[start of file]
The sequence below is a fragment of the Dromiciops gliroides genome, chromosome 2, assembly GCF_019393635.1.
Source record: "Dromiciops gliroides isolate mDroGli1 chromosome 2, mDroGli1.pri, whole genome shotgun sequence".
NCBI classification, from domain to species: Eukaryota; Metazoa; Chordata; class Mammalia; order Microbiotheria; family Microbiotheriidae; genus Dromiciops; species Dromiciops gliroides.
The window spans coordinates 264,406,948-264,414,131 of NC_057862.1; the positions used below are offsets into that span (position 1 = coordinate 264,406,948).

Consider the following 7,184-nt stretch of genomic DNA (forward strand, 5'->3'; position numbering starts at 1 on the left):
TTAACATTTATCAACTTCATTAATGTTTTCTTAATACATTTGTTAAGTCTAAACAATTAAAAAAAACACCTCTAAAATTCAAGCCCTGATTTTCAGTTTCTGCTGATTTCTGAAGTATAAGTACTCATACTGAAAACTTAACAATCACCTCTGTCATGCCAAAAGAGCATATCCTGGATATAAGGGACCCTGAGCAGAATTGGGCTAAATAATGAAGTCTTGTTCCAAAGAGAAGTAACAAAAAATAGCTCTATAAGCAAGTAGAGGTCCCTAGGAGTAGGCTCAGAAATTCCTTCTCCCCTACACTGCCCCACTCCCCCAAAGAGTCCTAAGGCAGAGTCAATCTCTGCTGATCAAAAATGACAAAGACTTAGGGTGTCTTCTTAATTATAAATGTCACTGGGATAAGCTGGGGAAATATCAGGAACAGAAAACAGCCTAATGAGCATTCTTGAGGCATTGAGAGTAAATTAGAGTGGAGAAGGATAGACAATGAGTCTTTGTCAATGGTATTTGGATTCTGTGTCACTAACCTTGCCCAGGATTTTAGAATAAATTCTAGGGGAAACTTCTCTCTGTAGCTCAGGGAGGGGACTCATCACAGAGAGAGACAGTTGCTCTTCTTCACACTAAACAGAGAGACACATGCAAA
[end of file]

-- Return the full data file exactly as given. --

The sequence below is a fragment of the Dromiciops gliroides genome, chromosome 2, assembly GCF_019393635.1.
Source record: "Dromiciops gliroides isolate mDroGli1 chromosome 2, mDroGli1.pri, whole genome shotgun sequence".
NCBI classification, from domain to species: Eukaryota; Metazoa; Chordata; class Mammalia; order Microbiotheria; family Microbiotheriidae; genus Dromiciops; species Dromiciops gliroides.
The window spans coordinates 264,406,948-264,414,131 of NC_057862.1; the positions used below are offsets into that span (position 1 = coordinate 264,406,948).

Consider the following 7,184-nt stretch of genomic DNA (forward strand, 5'->3'; position numbering starts at 1 on the left):
TTAACATTTATCAACTTCATTAATGTTTTCTTAATACATTTGTTAAGTCTAAACAATTAAAAAAAACACCTCTAAAATTCAAGCCCTGATTTTCAGTTTCTGCTGATTTCTGAAGTATAAGTACTCATACTGAAAACTTAACAATCACCTCTGTCATGCCAAAAGAGCATATCCTGGATATAAGGGACCCTGAGCAGAATTGGGCTAAATAATGAAGTCTTGTTCCAAAGAGAAGTAACAAAAAATAGCTCTATAAGCAAGTAGAGGTCCCTAGGAGTAGGCTCAGAAATTCCTTCTCCCCTACACTGCCCCACTCCCCCAAAGAGTCCTAAGGCAGAGTCAATCTCTGCTGATCAAAAATGACAAAGACTTAGGGTGTCTTCTTAATTATAAATGTCACTGGGATAAGCTGGGGAAATATCAGGAACAGAAAACAGCCTAATGAGCATTCTTGAGGCATTGAGAGTAAATTAGAGTGGAGAAGGATAGACAATGAGTCTTTGTCAATGGTATTTGGATTCTGTGTCACTAACCTTGCCCAGGATTTTAGAATAAATTCTAGGGGAAACTTCTCTCTGTAGCTCAGGGAGGGGACTCATCACAGAGAGAGACAGTTGCTCTTCTTCACACTAAACAGAGAGACACATGCAAA